The MTV logo, with its fat “M” and spray-painted scrawl of “TV” on the lower right corner, is one of the most recognizable and imitated logos in existence today.
Designed by Frank Olinsky and the team at Manhattan Design in 1981, it is a graphic that can stand various changes and treatments, depending on the occasion, without ever losing its base design and familiarity.
Coupled with the images of the astronauts on the first moon landing and the slogan “I want my MTV,” this innovative branding surely had a strong impact on MTV’s quick success.
[pullquote quote=”They used to give us tapes of MTV so that we could look at it and see what we were doing.” credit=”Mark Goodman, MTV Former Veejay”]Another approach that was ground-breaking at the time included the promotional commercials using A-List artists repeating the slogan. [lastfm link_type=”artist_info”]Cyndi Lauper[/lastfm], [lastfm link_type=”artist_info”]Boy George[/lastfm], [lastfm link_type=”artist_info”]David Bowie[/lastfm] and [lastfm link_type=”artist_info”]Billy Idol[/lastfm] appeared in this commercial, encouraging watchers to “turn it on, leave it on,” because prior to MTV, people didn’t put on a TV show to “have on in the background” the way they did with radio. But MTV was a ‘visual radio station’ that you could have playing while you talked on the phone, read or did homework. Having rock stars entice you to watch the station gave MTV an image of coolness.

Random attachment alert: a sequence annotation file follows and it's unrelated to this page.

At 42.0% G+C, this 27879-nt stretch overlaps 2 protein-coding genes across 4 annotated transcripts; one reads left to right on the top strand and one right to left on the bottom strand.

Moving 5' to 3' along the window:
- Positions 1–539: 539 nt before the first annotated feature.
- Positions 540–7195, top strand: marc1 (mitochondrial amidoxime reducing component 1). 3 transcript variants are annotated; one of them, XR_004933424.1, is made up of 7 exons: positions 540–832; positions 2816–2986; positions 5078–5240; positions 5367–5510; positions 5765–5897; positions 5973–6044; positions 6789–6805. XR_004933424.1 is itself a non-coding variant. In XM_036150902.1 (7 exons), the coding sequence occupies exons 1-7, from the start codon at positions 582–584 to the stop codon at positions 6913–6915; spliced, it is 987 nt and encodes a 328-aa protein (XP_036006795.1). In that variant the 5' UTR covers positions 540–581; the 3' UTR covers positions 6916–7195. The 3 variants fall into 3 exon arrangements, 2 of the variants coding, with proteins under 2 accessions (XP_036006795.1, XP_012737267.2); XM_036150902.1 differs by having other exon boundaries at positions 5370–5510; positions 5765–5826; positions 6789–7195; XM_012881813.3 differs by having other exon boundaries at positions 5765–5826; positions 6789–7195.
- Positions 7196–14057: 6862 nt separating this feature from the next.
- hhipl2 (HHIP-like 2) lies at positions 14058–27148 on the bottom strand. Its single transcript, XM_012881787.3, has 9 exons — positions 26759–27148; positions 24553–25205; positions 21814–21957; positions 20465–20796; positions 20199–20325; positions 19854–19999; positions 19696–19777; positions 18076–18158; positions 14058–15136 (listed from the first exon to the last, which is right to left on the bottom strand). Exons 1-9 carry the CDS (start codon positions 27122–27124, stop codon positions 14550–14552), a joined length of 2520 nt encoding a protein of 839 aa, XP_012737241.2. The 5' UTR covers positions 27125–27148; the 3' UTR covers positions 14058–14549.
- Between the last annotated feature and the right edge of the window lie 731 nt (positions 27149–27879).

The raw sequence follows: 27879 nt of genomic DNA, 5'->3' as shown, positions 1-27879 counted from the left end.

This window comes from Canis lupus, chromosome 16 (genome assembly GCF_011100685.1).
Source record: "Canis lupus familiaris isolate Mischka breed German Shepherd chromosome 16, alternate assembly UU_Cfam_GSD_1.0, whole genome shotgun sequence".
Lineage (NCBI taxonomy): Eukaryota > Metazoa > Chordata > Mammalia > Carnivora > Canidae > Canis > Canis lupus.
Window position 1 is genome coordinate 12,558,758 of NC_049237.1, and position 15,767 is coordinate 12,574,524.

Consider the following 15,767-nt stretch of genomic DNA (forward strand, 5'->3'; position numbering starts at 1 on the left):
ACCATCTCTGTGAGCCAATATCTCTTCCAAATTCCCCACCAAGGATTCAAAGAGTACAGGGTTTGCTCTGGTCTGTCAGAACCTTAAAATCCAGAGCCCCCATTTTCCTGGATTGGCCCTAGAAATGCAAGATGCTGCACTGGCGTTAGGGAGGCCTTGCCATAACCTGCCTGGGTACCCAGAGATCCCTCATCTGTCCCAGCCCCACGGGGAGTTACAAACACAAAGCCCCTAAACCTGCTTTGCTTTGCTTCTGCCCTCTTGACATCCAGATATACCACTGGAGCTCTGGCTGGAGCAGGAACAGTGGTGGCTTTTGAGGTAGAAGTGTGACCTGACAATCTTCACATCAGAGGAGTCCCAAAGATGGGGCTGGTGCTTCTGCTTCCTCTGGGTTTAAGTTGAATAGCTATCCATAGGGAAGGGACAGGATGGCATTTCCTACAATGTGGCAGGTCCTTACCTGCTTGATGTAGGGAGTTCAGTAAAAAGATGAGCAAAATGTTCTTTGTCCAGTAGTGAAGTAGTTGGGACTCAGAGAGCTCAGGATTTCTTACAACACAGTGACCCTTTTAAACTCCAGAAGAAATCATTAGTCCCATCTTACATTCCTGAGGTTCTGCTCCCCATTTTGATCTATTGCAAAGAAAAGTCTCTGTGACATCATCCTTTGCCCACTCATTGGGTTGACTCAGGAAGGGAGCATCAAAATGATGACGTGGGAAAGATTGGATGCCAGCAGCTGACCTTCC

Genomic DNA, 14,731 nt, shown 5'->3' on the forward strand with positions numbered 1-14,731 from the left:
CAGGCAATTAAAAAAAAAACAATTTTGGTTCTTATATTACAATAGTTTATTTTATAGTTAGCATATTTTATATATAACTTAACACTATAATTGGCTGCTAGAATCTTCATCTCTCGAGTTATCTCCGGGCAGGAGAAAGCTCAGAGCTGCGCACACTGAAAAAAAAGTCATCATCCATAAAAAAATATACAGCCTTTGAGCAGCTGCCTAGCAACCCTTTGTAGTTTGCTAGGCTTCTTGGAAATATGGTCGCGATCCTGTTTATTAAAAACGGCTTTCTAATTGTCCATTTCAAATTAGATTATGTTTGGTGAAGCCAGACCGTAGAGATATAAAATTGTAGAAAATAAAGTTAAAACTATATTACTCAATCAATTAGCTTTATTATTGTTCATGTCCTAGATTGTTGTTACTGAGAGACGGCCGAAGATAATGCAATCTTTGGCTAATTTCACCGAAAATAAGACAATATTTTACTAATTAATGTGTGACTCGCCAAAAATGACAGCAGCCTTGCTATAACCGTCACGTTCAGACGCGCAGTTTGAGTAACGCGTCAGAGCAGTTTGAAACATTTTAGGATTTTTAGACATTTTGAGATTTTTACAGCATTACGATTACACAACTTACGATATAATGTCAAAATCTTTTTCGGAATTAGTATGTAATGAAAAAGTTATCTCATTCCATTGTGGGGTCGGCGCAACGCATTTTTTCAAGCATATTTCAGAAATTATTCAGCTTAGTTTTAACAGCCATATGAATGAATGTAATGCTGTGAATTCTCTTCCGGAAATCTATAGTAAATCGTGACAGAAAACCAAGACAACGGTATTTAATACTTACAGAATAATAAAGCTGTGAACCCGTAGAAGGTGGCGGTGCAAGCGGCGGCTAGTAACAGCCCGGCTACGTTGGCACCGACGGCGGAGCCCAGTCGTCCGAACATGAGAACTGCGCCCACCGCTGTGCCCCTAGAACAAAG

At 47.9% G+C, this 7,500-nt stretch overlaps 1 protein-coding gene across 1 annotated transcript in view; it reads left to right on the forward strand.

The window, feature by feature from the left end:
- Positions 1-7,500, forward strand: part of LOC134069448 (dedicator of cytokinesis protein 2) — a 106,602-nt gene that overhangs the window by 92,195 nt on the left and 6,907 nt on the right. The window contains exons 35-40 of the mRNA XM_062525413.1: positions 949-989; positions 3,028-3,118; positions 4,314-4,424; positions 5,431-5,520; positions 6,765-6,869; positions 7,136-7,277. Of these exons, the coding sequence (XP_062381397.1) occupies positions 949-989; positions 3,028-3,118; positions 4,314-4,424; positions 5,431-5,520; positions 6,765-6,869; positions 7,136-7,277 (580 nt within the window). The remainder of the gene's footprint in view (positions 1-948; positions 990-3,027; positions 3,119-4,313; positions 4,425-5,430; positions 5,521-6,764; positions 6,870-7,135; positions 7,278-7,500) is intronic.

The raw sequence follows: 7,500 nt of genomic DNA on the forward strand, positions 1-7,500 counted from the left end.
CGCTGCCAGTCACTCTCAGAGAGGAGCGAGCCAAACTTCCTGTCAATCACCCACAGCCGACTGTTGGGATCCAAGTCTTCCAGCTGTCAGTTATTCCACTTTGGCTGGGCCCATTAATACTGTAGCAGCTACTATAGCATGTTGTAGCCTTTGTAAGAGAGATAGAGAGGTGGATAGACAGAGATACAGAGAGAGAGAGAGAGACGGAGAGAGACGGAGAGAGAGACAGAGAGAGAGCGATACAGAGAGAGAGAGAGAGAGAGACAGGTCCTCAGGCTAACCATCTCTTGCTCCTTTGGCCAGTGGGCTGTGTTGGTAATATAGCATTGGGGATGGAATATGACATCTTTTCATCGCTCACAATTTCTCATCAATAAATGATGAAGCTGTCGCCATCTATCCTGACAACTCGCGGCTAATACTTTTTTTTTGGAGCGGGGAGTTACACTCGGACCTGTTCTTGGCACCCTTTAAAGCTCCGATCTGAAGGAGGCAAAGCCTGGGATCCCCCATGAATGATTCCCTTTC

Next Page: More MTV ads >>>
In these ads, as you can see in the one below with [lastfm link_type=”artist_info”]John “Cougar” Mellencamp[/lastfm], [lastfm link_type=”artist_info”]the Police[/lastfm], [lastfm link_type=”artist_info”]the Cars[/lastfm]’ Ric Ocasek, and [lastfm link_type=”artist_info”]Madonna[/lastfm], they instruct you to find MTV on “cable” TV. For those of you who don’t remember, there was a time when everybody didn’t receive their TV signal via “cable.” Most TV viewers in 1981 were watching TV using an antennae and could only view channels 2 through 13, and maybe some UHF channels. Even if you had cable TV service, your particular service provider might not include the channel for MTV. Ironically, the New York City cable provider didn’t carry MTV, and the Veejays couldn’t watch the station unless they traveled to New Jersey and watched it there.
“They used to give us all, once a week, … tapes of MTV, the whole thing, with the music and everything, just so that we could look at it and have an idea of what we were doing,” said Mark Goodman, one of the original Veejays.
Next Page: Some looks from the ’90s >>>
In the ’90s, the artists and slogan were gone from the ads, but the logo was unchanged, yet continued to display more creative (and often gruesome) treatments.